Email This Article
Your Name:
Your Email:
Email To:
6 + 2 = ?: (Required) Please type in the correct answer to the math question.

You are sending a link to...
GAO Report on Information Security in Federal Government

Do you think your information is secure within the federal government?  You can make your own decision by reading the recent Information Security assessment by the Government Accountability Office (GAO).  Some observations by GAO are expected, others are disturbing.  Here are some statements that caught my attention:


1.  Growth in reported incidents from 2006 to 2010 of 650%.  Will the number of incidents simply overwhelm security staff?

2.  The GAO noted that the IRS has not yet fully implemented required components of its security program.  " and taxpayer information remain unnecessarily vulnerable to insider threats and at increased risk of unauthorized disclosure, modification, or destruction;  financial data are at increased risk of errors that result in misstatement;  and the agency's management decisions may  be based on unreliable or inaccurate financial information"  A private business operating under SOX compliance, for example, would not be able to survive this type of report.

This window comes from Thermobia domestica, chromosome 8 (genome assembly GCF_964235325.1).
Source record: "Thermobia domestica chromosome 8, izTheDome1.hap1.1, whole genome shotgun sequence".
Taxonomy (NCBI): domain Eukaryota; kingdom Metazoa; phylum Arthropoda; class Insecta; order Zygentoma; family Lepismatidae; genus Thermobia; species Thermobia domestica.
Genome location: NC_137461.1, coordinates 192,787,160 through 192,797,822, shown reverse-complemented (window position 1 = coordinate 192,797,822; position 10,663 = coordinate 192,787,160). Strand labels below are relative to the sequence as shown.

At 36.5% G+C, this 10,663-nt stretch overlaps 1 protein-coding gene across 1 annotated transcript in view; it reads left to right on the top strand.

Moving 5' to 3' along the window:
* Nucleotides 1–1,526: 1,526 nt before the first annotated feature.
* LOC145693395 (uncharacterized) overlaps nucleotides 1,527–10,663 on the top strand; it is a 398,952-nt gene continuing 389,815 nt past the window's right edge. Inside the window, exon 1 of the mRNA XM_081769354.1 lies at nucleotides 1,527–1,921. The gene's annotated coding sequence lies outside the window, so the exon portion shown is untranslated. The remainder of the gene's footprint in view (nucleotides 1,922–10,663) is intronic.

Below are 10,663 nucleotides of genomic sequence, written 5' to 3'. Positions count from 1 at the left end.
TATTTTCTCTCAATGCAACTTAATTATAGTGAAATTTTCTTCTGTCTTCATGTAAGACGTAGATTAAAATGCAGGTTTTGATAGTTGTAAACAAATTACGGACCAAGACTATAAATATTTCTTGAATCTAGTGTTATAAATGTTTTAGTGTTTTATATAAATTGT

3. Regarding the FDIC, "...the Federal Deposit Insurance Corporation did not have policies, procedures, and controls in place to ensure the appropriate segregation of incompatible duties, adequately manage the configuration of its financial information systems and update contingency plans."

4.  Regarding the National Archives and Records Administration, "..the agency did not always protect the boundaries of its networks by ....a firewall, enforce...use of complex passwords, limit users' access to systems to what was required for them to perform their official duties."


The most disturbing observation by the GAO was that no agency has fully implemented an agencywide security program.  In this case the GAO is referring to a security management program, including framework and activities for assessing risk, developing security procedures and monitoring effectiveness.  This is a basic security management gap, which should be addressed and without which security technology will not be effective.


To summarize the report, in the GAO's words:  "Persistent governmentwide weaknesses in information security controls threaten the confidentiality, integrity, and availability of the information and information systems supporting the operations and assets of federal agencies."

 It seems like we need better security leadership to address these problems, not better technology.